from Wired Magazine
by Kathertine Kornri
F/A-18C Hornets assigned to the Vigilantes of Strike Fighter Squadron (VFA) 151 fly in formation above the Nimitz-class aircraft carrier USS Abraham Lincoln (CVN 72). Official US Navy Photo
AIRCRAFT CARRIERS ARE complicated. They’re floating cities and mobile airbases, housing thousands of sailors and airmen, tens of aircraft, multiple nuclear reactors, and their own hospitals, barbershops, chapels, and zip codes. Carriers support defense and humanitarian efforts worldwide and can travel upwards of 100,000 nautical miles each year. Each United States aircraft carrier—there are 10 in active service—is designed to last 50 years. But the only way they get there is with a massive remodeling effort conducted once in the middle of its lifespan to update its technology and infrastructure.
Because “remodeling” is a term more often applied to home kitchens and bathrooms, the multi-year, multi-billion dollar process of modernizing the ship and readying it for at least two more decades of service is called Refueling Complex Overhaul (RCOH).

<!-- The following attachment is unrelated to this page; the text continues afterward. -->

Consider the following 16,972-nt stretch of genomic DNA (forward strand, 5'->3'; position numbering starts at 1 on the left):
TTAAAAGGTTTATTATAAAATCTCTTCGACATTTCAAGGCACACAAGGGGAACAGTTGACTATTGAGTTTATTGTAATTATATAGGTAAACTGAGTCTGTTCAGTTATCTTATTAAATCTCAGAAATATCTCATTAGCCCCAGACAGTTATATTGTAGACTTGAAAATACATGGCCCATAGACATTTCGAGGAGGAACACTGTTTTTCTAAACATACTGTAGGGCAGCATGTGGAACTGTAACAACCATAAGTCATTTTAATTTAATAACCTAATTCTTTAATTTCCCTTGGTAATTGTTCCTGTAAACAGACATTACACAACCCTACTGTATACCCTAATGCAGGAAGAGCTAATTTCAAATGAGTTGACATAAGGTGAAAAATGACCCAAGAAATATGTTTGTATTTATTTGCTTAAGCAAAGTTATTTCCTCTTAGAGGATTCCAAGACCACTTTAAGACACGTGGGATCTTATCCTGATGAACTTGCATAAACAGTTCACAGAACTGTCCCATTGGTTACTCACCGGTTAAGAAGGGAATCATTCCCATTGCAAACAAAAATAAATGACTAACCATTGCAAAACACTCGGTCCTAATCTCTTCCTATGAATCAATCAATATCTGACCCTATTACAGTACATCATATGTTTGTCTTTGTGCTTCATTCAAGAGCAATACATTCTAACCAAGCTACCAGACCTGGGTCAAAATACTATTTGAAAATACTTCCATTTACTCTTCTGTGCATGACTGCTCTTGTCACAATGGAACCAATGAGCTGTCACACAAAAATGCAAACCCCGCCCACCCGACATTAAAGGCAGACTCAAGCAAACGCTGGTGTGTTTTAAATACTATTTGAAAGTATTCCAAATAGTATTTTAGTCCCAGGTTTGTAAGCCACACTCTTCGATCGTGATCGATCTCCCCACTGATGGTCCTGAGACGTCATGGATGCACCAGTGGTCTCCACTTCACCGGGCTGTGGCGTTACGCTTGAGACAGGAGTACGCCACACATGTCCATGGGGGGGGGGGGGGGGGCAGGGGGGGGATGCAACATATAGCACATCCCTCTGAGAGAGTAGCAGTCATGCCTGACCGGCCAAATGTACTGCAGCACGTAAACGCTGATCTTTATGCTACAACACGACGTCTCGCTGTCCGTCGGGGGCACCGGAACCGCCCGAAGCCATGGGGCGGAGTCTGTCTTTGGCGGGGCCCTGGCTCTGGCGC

US Navy sailors and shipyard workers work together to update, clean, and restore nearly every square foot of a carrier: They refuel the nuclear reactors, overhaul living spaces, replace catapult systems used to launch aircraft, and repaint the hull, among other things.
In 2013, the ship was placed in drydock in Newport News, Virginia, the same shipyard that laid down its keel in 1984. “We have dozens of shipbuilders that worked on Lincoln during new construction 25 years ago who are working on the RCOH. These shipbuilders have a level of expertise and a bond with the ship that you cannot find anywhere else in the world,” says Bruce Easterson, construction director of Newport News Shipbuilding.”‘
the rest of the article is here:
SS El Faro
from Marine Link webzine:
“The ill-fated U.S.-flagged El Faro cargo ship sunk by Hurricane Joaquin was sailing at near full speed into the center of the storm before it lost propulsion amid mountainous waves and brutal winds, according to ship tracking data.
The data on Thomson Reuters Eikon raises questions about the ship owner’s assertion that the vessel’s captain had chosen a “sound plan” to pass around Joaquin “with a margin of comfort” but was then thwarted by engineering problems. It shows that even before the ship lost power it was in stormy waters that many mariners interviewed said they would never have entered.
After reviewing the data, Klaus Luhta, a former ship’s officer and chief of staff at the International Organization of Masters, Mates, and Pilots, went silent for a moment as he contemplated what has been called the worst cargo shipping disaster involving a U.S.-flagged vessel in more than 30 years.
“I don’t know what he was thinking – I can’t even speculate,” said Luhta in a telephone interview. “He headed right into the track.”
You can read the rest of the story by clicking here: